Australian scientists have successfully developed the first test in the world for a technique by which cancer cells make themselves immortal.
The advance, made by researchers at the Children's Medical Research Institute, could speed up development of new types of anti-cancer drugs.
It could also lead to blood screening for early detection of some aggressive tumors and to monitor the effects of treatment.
Whenever a cell divides, its telomeres - a region of repetitive, protectetive DNA at the end of a chromosome - slightly wear away. The telomeres become shorter and shorter due to constant cell division and the consequent wear and tear and ultimately the cell dies.
However, cancer cell multiply constantly and prevent their telomeres from erosion and thus live forever.
"Both mechanisms are prime targets for the development of new anti-cancer treatments," the Sydney Morning Herald quoted Roger Reddel, director of the Children's Medical Research Institute, as saying.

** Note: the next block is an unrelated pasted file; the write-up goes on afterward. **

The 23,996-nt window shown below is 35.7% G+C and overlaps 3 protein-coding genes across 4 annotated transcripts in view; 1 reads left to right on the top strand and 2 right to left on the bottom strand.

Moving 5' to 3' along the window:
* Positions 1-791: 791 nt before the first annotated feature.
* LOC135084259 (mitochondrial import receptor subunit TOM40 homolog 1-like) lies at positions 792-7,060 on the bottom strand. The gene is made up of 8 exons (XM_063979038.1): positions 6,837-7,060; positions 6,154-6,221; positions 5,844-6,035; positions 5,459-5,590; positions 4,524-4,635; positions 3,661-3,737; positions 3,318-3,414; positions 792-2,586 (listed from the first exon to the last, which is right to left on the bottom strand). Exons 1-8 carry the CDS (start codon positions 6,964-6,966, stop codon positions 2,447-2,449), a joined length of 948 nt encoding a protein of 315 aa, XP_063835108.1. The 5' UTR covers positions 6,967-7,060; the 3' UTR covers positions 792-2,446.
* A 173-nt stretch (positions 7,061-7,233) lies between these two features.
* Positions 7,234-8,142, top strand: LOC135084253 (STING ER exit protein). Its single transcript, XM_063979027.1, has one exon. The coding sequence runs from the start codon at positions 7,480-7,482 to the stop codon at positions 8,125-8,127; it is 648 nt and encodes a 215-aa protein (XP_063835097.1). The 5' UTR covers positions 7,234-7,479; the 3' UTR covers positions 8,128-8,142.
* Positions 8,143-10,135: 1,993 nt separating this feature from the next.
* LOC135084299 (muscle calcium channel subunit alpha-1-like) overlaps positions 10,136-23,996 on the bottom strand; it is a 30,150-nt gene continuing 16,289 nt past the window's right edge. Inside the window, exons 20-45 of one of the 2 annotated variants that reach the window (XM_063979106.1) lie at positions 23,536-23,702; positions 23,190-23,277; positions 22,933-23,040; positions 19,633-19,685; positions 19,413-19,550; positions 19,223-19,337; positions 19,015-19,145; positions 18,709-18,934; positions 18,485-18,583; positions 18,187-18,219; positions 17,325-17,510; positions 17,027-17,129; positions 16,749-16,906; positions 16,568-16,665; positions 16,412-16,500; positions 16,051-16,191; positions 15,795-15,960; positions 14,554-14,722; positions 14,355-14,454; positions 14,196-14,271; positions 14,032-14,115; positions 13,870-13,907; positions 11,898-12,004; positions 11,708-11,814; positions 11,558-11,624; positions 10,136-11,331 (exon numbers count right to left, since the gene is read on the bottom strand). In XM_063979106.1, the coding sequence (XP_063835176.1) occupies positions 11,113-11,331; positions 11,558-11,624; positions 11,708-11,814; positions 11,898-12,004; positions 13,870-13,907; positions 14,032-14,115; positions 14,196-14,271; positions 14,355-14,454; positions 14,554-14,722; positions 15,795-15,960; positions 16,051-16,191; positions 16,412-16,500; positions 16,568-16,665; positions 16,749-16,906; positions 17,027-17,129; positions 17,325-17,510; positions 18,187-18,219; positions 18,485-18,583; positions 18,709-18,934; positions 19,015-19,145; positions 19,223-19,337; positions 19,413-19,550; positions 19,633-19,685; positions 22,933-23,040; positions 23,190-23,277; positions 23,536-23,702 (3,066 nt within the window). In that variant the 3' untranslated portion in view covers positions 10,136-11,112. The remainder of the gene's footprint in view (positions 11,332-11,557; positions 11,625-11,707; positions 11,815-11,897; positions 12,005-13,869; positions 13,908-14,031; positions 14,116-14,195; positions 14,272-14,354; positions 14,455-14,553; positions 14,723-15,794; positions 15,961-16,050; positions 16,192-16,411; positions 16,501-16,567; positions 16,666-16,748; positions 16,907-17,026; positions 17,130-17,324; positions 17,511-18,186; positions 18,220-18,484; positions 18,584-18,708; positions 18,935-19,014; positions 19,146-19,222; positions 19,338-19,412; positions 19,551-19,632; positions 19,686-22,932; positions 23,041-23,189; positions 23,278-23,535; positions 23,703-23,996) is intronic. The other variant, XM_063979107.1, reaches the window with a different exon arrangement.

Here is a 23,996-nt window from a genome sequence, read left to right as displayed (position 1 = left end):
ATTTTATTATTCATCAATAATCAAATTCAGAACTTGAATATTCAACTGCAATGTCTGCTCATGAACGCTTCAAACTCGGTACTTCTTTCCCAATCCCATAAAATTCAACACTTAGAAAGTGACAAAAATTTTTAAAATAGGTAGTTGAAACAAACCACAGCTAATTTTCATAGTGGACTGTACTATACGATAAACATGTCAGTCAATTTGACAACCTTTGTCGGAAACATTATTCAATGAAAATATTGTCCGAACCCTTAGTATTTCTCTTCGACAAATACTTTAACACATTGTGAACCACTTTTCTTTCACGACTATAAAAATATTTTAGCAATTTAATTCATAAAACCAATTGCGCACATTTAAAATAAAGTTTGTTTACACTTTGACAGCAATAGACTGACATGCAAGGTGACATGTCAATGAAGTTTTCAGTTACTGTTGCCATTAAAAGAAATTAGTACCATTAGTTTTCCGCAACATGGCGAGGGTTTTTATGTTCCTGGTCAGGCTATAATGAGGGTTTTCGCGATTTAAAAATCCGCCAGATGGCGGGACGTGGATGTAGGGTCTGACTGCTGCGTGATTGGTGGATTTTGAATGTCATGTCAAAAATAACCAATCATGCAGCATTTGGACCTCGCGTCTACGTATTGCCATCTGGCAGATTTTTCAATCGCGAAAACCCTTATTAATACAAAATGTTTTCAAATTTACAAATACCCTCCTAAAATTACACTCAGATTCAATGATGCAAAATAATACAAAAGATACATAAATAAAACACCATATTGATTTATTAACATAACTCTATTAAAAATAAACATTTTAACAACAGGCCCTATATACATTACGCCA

About 85 per cent of cancers use an enzyme called telomerase, which Professor Blackburn co-discovered in 1984, to rebuild their telomeres.
Almost 15percent cells like some breast and lung cancers use a mechanism called alternative lengthening of telomeres, or ALT to stay alive indefinitely.
Prof Reddel said: "Ultimately, we would like to find drugs that turn the ALT mechanism off."
However, Jeremy Henson found that cancer cells using the ALT procedure create tiny circles of DNA. The number of these DNA circles is linked to the strength of the ALT mechanism.
Prof Reddel added: "They provide a very sensitive and rapid indicator of ALT activity," Professor Reddel said.
The study will help in the development and use of drugs that can turn off the ALT and kill the cancer cells.
The team also discovered that some ALT using cancers drop these circles into the bloodstream thus making it quite possible to detect cancer early through a blood test.
The discovery has been described in the journal Nature Biotechnology.